I’ve switched back to wearing glasses after having worn a contact lens since 1986. This was a surprisingly big deal for me.
I’ve only ever worn a contact on my right eye, as my left eye was hard to fit back in ’86 and was only very slightly nearsighted anyway. Since I turned 50, with my contact in I need to carry reading glasses everywhere. I also wear sunglasses outside in all but overcast weather. I was carrying or wearing glasses most of the time anyway. Wearing regular glasses is less hassle!
Also, for the last five years or so my contact has been set so that I could comfortably read at my computer, trading away a little crispness in the distance. It was a fair trade, but now that I’m back to glasses I have a pair for my computer and a pair for everything else. It is nice to be able to read all of the street signs while driving again.
My optometrist suggested bifocals, but I balked. Instead, he wrote one prescription for distance and one a little less strong for reading my computer screen. Uncorrected, my eyes can read up close just fine, so no need for a third prescription or reading glasses.
I bought one pair of glasses at the optometrist’s since my insurance mostly covered them. But I bought two more pairs through one of the online eyewear companies. They cost only $35-40 each! The frames are not quite as high quality as those the optometrist’s office sold me, but they’re fantastic for the price.
I also have two old pairs of old glasses still in service for watching television, one upstairs on my nightstand and the other in the family room next to my easy chair. I find that I don’t need to wear glasses everywhere; I can move around fine without them. I wear glasses at my computer and while driving, often (but not always) while out and about on foot or on the bike, and seldom around the house. My right eye is -2.75 nearsighted and my left eye is +1.00 farsighted, and they don’t work together. I switch between them at will. When I don’t have glasses on, I use my left eye to navigate my world and my right eye to read things. It’s not perfect as the left eye is weak from decades of light use, but it works well enough.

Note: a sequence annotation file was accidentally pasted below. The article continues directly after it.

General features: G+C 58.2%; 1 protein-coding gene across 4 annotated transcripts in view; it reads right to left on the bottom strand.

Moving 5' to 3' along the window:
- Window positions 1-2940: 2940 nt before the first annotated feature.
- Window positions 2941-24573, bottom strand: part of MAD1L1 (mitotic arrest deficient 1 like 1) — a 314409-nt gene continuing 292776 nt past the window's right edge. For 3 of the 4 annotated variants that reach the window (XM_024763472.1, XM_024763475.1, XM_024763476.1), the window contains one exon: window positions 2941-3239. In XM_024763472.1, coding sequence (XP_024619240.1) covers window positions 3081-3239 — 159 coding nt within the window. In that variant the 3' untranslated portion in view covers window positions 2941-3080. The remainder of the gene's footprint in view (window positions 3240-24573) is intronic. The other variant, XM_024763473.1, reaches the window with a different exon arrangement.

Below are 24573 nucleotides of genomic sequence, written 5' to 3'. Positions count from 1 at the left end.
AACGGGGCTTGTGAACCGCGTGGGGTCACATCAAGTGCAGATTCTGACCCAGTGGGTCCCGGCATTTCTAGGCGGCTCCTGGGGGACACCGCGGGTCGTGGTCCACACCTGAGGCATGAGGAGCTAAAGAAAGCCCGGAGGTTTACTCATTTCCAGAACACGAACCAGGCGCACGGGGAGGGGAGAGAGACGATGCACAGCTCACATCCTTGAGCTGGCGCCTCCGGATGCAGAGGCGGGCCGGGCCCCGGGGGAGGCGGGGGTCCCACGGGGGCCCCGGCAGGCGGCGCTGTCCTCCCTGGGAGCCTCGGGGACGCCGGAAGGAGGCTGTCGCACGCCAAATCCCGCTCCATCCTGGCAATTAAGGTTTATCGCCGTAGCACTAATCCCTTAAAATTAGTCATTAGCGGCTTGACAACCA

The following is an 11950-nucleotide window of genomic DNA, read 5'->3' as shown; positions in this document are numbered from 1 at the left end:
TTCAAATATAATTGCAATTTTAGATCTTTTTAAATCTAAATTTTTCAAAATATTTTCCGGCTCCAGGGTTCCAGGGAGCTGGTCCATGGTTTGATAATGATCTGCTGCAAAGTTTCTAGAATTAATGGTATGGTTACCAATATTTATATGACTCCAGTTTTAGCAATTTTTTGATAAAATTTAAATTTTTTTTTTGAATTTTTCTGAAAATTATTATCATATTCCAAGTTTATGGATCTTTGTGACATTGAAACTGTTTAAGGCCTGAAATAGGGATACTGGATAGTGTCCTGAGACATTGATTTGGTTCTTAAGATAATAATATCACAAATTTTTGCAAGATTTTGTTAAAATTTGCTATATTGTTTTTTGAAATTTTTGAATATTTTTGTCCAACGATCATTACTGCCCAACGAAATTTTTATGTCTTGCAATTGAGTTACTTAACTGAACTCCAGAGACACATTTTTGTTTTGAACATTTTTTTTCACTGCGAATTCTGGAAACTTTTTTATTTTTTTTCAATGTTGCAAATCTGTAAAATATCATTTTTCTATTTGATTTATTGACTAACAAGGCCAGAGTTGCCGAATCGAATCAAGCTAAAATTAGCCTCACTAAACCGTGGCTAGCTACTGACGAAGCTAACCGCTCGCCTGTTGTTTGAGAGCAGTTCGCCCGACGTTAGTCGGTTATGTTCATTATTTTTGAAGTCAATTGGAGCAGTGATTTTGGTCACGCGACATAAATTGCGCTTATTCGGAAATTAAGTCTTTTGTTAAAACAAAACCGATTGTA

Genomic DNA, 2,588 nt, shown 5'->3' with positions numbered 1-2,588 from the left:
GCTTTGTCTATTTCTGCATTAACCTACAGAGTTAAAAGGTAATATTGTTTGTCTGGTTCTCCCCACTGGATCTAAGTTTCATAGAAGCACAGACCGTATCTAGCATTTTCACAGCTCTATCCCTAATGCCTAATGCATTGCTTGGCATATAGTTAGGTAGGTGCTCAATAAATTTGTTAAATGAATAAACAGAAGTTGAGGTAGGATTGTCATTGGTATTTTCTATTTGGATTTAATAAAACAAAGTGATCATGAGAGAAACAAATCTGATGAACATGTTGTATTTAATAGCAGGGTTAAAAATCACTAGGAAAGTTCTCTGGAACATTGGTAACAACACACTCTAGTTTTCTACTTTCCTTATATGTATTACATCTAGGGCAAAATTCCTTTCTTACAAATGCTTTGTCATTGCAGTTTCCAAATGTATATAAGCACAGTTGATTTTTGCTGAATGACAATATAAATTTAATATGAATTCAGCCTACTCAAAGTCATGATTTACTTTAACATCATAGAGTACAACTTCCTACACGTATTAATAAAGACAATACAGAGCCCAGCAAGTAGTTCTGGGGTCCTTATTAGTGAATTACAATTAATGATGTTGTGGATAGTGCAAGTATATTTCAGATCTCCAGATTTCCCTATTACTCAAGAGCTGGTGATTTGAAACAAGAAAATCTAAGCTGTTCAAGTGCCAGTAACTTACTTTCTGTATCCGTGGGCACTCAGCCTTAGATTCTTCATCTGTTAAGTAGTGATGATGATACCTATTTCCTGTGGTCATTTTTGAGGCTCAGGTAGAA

I am blown away by how happy I am not to have to care for my contact lens anymore. It feels freeing to not have to clean it at night and insert it in the morning. I didn’t realize how often I had to fiddle with it because it had become uncomfortable. All of this was just the norm in my life and I had adapted to it. But now, I don’t ever want to go back to it.
Once upon a time, I had full, dark eyebrows. In middle age, they’ve gone sparse. For years I chose light metal or wire frames for comfort. But now I’m choosing big plastic frames that cover my thinned-out brows. I think they give my face back some of the character it’s lost.
This reminds me of why I switched to contacts all those years ago. Something about my vision forced me into glass lenses in the 1980s. My glasses were heavy and uncomfortable. They sometimes blistered my nose. But now I can wear light polycarbonate lenses. My metal-framed glasses feel like they’re hardly there, and even the plastic-framed glasses are comfortable enough.
At the moment I use clip-on sunglasses when I wear my glasses outside. Given how inexpensively I can buy prescription sunglasses online, I might give them a whirl. Either way, I’m carrying something, the clip-ons or the sunglasses, when I’m out and about. This has been the only hassle I’ve encountered so far that I wish I didn’t have to deal with.
There’s one last reason I’ve switched back to glasses. It’s my droopy right eyelid. My optometrist referred me to an ophthalmologist, who has scheduled surgery to lift the eyelid, as it covers half of my iris and interferes with my vision. Surgery happens Friday. The doctor said it’s likely that 37 years of pulling on the corner of my eye to pop out my gas-permeable lens has damaged the eyelid muscle. He says it will be wise for me to not keep doing that. I think it’s a fair trade so I don’t look like Popeye in photographs anymore.
So far, glasses have not made it harder for me to use my cameras. I’ll learn more about this as I cycle through my collection in the months to come.